For the two Swedish manufacturers, each with a major part of the sales in every area of the world outside their home market, it was natural to continue to offer 'conventional' trucks (as they are called in North America and elsewhere) of modern design.
The future of the N truck
In the late 1960s, Volvo faced large investments. The N trucks (N86 and N88) were in design terms almost unchanged since 1951 (when the L39 Titan was introduced) and the number of N trucks were decreasing, since F trucks were constantly increasing their share of the total truck population.
But Volvo was convinced that the N truck had a future for distinct transport operations and for several markets. The management of the new 'Volvo Truck Division' decided to go ahead with a completely new truck project, which would also use the as yet secret 12-litre engine of the F89/G89.
Combining great strength with light weight
The N truck was designed with rugged strength and transport economy in mind. Low weight in combination with the ability to cope with even the toughest transport tasks were priority targets in the development process. One typical example of this was the completely new frame rail design, which was developed together with Swedish steel producers.
To combine great strength with light weight, the frame rails had different thickness in vertical and horizontal parts. This was one of the reasons behind the light weight of this truck, an optimised cab, fibreglass bonnet and ultra-efficient engines with turbocharger being other weight-saving features.
A truly global truck…
The N truck became a global truck in the true sense of this word. Even if Scandinavia was a typical home market for the N7, N10 and N12, Australian Roadtrains were often hauled by the N12. For the Volvo expansion in North America it was vital to be able to offer a modern conventional truck. For this reason the N10 was introduced in the United States in 1978 as a semi-trailer tractor.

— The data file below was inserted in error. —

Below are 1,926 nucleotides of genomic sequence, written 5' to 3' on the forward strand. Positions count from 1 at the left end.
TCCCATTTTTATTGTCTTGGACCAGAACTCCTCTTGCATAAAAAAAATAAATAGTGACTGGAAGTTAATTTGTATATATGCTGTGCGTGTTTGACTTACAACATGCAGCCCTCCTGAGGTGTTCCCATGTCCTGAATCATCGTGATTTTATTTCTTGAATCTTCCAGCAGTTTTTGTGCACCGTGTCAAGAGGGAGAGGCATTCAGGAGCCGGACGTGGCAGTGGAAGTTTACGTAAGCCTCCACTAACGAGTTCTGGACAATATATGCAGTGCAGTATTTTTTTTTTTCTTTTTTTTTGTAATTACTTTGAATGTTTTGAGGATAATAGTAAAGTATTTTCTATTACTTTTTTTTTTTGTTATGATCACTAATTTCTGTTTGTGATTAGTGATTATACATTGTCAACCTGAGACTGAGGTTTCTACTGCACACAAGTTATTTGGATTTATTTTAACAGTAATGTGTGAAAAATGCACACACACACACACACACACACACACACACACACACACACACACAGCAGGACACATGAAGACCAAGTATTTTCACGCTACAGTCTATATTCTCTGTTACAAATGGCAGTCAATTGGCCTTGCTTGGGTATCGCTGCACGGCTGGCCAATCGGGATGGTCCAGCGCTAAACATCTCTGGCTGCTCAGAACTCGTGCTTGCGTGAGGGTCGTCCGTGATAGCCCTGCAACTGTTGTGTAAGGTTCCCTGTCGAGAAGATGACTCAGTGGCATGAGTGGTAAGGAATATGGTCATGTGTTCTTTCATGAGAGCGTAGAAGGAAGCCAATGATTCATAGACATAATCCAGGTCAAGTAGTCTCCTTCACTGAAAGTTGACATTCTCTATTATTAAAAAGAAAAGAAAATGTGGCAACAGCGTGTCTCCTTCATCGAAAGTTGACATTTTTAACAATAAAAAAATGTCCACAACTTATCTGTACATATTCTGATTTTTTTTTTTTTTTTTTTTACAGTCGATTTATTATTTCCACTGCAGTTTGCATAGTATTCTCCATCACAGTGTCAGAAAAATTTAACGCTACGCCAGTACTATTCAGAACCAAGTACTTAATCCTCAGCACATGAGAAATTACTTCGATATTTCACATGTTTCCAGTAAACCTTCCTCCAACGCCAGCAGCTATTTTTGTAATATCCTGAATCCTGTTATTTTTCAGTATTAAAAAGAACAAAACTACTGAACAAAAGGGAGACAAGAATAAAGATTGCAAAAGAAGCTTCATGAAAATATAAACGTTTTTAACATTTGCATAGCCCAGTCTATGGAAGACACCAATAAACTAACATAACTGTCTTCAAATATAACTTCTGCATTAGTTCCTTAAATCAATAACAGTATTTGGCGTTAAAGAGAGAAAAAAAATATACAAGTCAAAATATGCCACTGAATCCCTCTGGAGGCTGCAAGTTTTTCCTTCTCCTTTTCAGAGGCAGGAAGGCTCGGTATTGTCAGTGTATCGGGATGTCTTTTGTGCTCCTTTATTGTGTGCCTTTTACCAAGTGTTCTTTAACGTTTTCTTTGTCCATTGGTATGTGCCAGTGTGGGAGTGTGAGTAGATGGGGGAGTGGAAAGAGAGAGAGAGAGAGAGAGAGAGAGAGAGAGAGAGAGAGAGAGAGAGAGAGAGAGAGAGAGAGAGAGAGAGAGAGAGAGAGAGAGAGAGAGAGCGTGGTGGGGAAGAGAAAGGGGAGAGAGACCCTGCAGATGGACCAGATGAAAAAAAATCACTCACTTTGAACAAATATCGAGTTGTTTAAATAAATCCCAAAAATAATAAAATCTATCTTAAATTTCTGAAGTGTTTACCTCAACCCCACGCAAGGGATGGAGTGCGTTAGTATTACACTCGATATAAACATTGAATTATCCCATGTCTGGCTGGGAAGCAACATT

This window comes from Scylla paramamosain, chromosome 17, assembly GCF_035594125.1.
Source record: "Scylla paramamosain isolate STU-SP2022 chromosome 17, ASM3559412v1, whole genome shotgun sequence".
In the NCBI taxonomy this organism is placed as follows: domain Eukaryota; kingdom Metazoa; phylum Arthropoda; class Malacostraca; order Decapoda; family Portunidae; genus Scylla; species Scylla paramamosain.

Later also the N12 with its bigger engine and dumper trucks were introduced into North America. In Brazil, the N trucks were introduced in 1980, and have since been (together with its successors NL10/NL12 and the NH) a platform for the Volvo success in South America.
…gaining wide acceptance
One of the reasons behind the wide acceptance of the N10 and N12 trucks were the extremely tough double-drive 6x4 T-ride bogie, with its extremely good adhesion to the ground which meant that a 6x4 Volvo N truck could often compete with all-wheel-drive trucks when it came to cross-country mobility (all-wheel-drive N trucks were also available, for applications where maximum off-road capability was necessary).
The new product designation
With the N trucks, the new system for Volvo truck product designation was introduced; 'N' or 'F' designated whether the truck had a bonnet or not, while a figure designated the approximate size of the engine in litres.
The N truck was available with day cab, sleeper cab or crew cab, which meant that there was always a correct cab variant available for every transport application.
In the first half of Volvo's truck history, Volvo was often a fairly conservative company when it came to products. This was very much due to the lack of resources for design and testing of that era, coupled with ultra-reliability which was often present in existing designs from the old days (provided they were not stressed to the limit, of course).